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Why You Can't Stop Farting at the Gym

You’re in the middle of a squat when suddenly you hear it. Or maybe you feel it, or worse, even smell it. However it goes down, you just let one rip in the gym. I know how embarrassing it can be. Last week, one got loose in my CrossFit class. My coach’s response? A pat on the back and this kind reassurance: “Happens to the best of us.”

While you might not be able to rid yourself of fitness flatulence completely, gastroenterologists and fitness pros do have some tips that can help. Here's why workout farts strike, plus what you can do when you're in a class or crowded weight room and really, really have to break wind.

RELATED: 8 Reasons Your Farts Smell So Bad

Why moving your body makes you fart

It's physics, really. “Any exercises that involve physical bending or twisting can cause the air in our digestive tract to be literally pushed out,” Peyton Berookim, MD, director of the Gastroenterology Institute of Southern California, tells Health. This includes pilates, cycling, yoga, and bodyweight workouts that physically compress the intestines, such as inchworms and forward folds.

Strength-based workouts aren’t any less gassy. Many strength athletes employ something called the Valsalva maneuver, a way of breathing that’s thought to help them lift more weight, Dr. Berookim explains. But if air isn’t fully exhaled through the mouth, it comes out the other end.

“This way of breathing is most common in exercises that involve pushing, hinging, and squatting, so powerlifters and Olympic weightlifters might notice more gas being expressed,” he says. Same goes for people who do CrossFit.

There's another gas-producing mechanism at work when you do aerobic workouts. During bouncy exercises like running and jumping rope, our internal organs jostle up and down and side to side. Working out can speed up the natural digestion process, causing gas produced in our GI tract to bubble out at a faster—and potentially more noticeable—rate, says Dr. Berookim. This may be what causes another exercise-related digestive condition, the dreaded runner's diarrhea.

How you breathe plays a role, too

Inefficient breathing while you work out makes it more likely that you'll cut the cheese. “An individual's inability to inhale and exhale properly can cause flatulence at a higher rate,” exercise physiologist Jim White, owner of Jim White Fitness & Nutrition Studios in Virginia, tells Health. Breathing rapidly forces excess air into the stomach, then the intestines...and then out your anus, he says.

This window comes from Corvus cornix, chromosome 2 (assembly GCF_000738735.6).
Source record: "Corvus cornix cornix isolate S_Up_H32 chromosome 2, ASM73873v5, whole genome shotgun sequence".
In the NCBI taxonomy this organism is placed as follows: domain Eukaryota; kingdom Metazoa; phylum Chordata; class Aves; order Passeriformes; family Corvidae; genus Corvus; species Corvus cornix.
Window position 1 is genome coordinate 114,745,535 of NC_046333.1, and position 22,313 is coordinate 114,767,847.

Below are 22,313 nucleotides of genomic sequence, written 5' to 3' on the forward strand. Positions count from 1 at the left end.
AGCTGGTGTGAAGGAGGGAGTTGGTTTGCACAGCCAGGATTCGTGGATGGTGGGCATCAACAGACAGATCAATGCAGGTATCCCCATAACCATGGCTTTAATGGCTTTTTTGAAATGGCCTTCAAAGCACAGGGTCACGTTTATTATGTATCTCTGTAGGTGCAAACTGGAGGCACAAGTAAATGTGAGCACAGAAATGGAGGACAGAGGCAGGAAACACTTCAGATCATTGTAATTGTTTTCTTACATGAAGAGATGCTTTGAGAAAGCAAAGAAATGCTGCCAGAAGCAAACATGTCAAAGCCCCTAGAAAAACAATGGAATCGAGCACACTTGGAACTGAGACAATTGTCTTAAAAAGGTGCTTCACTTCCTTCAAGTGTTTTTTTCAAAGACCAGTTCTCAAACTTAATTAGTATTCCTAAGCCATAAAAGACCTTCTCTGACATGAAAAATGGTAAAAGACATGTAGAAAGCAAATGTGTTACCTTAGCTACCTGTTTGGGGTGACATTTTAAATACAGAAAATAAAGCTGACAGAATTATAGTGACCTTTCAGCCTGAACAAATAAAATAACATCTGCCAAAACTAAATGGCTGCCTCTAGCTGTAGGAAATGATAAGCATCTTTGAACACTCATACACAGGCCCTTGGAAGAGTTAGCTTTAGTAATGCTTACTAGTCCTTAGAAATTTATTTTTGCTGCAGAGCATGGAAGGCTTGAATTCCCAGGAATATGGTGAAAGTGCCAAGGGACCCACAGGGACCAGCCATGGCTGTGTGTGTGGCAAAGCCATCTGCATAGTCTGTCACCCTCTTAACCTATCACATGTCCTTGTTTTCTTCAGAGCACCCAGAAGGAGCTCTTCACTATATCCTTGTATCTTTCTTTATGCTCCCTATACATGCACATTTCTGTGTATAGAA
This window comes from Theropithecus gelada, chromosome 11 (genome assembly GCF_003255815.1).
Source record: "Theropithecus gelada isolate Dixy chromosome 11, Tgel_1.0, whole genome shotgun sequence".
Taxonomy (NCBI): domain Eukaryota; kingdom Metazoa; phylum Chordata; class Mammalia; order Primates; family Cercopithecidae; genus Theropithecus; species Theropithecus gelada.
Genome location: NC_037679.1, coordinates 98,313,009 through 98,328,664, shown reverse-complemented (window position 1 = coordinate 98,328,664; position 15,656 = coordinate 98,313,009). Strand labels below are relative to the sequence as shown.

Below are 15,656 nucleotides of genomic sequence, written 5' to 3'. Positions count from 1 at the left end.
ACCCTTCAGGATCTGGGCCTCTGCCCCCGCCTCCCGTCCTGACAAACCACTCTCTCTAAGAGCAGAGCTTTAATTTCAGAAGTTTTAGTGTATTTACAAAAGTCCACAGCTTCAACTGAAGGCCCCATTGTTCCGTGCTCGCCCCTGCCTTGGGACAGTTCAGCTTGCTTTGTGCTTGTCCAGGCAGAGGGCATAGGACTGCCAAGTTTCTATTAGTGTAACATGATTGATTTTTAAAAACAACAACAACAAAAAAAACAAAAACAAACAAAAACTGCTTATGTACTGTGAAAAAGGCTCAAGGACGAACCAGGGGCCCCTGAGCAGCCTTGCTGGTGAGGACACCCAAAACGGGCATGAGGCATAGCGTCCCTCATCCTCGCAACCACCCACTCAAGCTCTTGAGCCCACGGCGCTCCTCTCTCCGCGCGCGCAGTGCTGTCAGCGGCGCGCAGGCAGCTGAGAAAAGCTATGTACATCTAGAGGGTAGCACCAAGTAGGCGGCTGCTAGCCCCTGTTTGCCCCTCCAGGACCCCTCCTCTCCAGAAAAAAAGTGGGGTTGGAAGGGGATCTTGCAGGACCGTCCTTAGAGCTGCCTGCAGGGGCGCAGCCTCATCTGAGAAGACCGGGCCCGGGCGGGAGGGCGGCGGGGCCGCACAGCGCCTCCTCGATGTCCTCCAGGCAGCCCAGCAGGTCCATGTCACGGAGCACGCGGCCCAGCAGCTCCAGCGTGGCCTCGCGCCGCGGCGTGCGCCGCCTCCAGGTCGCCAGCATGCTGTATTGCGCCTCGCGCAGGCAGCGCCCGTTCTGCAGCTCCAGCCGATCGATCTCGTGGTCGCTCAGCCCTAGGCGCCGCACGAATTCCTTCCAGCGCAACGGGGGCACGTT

On the other hand, breathing in through your nose and out through your mouth will limit the amount of air that gets caught in your GI tract, in turn limiting the urge to fart, White says. 

RELATED: Is It Just Me or Does Everyone Get Horrible Gas Before Their Period?

What you eat matters as well

“I often advise my patients to avoid eating high-fiber foods that create lots of gas, such as onions, cruciferous vegetables, Brussels sprouts, and legumes,” says Dr. Berookim. White adds that wheat and whole grains, carbonated drinks, and sugar alcohols (which are typically found in items labeled “sugar-free”) are also highly gaseous. Consume them in the hours before you hit the gym, and you risk a flatulence attack.

So what should you fuel up with? White’s go-to pre-workout snack is a banana (for fast carbohydrate energy) and peanut butter (for protein and fat) an hour before you plan to sweat. But since everyone’s digestive system is slightly different, he suggests experimenting. Some people may find bananas gas-producing and will do better with oatmeal or toast with peanut butter, he says.

RELATED: How to Eat Enough Fiber Without Gas and Bloating

Gulping water is a culprit

When it comes to farting, how you hydrate is key. “Gulping down water can cause more air to be swallowed into the digestive tract, which will get released either through the mouth or anus,” Audra Wilson, RD, nutritionist at the Metabolic Health and Surgical Weight Loss Center at Northwestern Medicine Delnor Hospital in Geneva, Illinois, tells Health.

Instead of trying to hydrate all at once, she recommends drinking water all day long and sipping it throughout the time you’re at the gym.

What if you get gassy mid-workout?

What to do depends on how comfortable you are letting loose in the moment. Holding in a fart will likely make you feel uncomfortable and bloated, so if you’re feeling particularly flatulent and no one is on the machines near you, you might as well release it. If you are in a crowded class or weight room, excuse yourself and pass gas in private.

Bottom line: Everyone farts, especially at the gym. Of course, it goes without saying that if your flatulence becomes painful or is regularly interfering with the quality of your workouts, talk to your doctor to rule out more serious gastrointestinal issues.

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